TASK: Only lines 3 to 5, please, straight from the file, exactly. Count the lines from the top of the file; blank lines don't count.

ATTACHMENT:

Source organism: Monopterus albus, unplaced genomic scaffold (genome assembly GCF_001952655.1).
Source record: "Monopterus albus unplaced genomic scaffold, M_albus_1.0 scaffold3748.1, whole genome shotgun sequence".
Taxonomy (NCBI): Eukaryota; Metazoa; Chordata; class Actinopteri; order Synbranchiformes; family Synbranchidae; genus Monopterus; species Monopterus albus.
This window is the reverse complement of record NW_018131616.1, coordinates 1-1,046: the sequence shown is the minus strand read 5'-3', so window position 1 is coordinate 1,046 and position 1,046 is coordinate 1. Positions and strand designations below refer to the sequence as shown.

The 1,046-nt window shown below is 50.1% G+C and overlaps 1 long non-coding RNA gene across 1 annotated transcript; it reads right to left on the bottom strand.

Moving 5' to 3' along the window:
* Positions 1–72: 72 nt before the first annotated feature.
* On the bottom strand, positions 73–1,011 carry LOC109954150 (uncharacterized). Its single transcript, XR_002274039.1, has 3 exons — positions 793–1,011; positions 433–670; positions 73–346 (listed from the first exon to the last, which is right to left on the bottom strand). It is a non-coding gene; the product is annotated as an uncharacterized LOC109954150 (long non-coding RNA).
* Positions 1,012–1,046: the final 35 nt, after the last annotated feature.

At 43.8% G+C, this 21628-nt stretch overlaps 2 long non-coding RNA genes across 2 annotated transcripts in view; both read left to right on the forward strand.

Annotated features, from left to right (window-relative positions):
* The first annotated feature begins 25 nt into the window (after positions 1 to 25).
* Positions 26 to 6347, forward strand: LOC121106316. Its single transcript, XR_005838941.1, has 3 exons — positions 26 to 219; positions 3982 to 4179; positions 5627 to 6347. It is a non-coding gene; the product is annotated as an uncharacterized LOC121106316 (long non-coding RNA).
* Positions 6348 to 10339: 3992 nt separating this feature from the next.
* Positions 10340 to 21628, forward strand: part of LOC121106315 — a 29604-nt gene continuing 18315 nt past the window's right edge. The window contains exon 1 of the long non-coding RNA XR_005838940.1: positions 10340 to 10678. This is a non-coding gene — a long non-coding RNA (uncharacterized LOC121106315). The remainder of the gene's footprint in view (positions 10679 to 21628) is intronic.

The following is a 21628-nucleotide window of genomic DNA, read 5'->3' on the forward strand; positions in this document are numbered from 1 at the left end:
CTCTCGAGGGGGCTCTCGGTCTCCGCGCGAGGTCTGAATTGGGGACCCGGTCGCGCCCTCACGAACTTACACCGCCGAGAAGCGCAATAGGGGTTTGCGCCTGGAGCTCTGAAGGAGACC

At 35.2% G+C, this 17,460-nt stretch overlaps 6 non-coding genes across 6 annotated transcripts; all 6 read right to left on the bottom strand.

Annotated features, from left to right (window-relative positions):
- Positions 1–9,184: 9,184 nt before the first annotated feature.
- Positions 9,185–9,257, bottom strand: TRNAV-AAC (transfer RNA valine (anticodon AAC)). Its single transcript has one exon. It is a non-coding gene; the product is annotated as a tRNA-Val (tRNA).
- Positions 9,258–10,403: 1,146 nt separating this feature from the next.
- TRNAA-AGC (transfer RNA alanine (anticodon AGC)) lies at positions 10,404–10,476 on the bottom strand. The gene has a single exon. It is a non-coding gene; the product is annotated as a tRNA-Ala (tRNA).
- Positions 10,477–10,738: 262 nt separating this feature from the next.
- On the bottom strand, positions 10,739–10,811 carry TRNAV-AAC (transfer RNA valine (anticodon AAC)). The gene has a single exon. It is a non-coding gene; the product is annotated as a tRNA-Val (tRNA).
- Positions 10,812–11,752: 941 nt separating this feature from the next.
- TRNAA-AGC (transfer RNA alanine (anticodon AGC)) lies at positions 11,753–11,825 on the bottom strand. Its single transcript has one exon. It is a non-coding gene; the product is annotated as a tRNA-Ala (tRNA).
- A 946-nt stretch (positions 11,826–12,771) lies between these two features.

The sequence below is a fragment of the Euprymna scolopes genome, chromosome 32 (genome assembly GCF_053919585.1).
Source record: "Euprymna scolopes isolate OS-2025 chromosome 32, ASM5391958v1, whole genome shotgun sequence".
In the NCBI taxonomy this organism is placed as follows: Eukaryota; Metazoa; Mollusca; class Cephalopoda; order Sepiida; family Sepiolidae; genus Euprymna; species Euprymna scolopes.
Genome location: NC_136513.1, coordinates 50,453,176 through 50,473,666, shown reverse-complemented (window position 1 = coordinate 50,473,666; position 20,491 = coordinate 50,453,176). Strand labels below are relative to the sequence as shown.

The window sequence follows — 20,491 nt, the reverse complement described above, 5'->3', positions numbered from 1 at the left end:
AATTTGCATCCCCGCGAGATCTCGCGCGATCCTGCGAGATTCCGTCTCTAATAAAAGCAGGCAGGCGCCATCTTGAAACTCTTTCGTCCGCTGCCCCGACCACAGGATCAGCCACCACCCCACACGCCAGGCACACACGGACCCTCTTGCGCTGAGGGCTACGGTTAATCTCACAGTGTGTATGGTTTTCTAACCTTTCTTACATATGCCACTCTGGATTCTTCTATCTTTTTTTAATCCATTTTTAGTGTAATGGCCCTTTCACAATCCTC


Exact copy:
Taxonomy (NCBI): Eukaryota; Metazoa; Chordata; class Actinopteri; order Synbranchiformes; family Synbranchidae; genus Monopterus; species Monopterus albus.
This window is the reverse complement of record NW_018131616.1, coordinates 1-1,046: the sequence shown is the minus strand read 5'-3', so window position 1 is coordinate 1,046 and position 1,046 is coordinate 1. Positions and strand designations below refer to the sequence as shown.

The 1,046-nt window shown below is 50.1% G+C and overlaps 1 long non-coding RNA gene across 1 annotated transcript; it reads right to left on the bottom strand.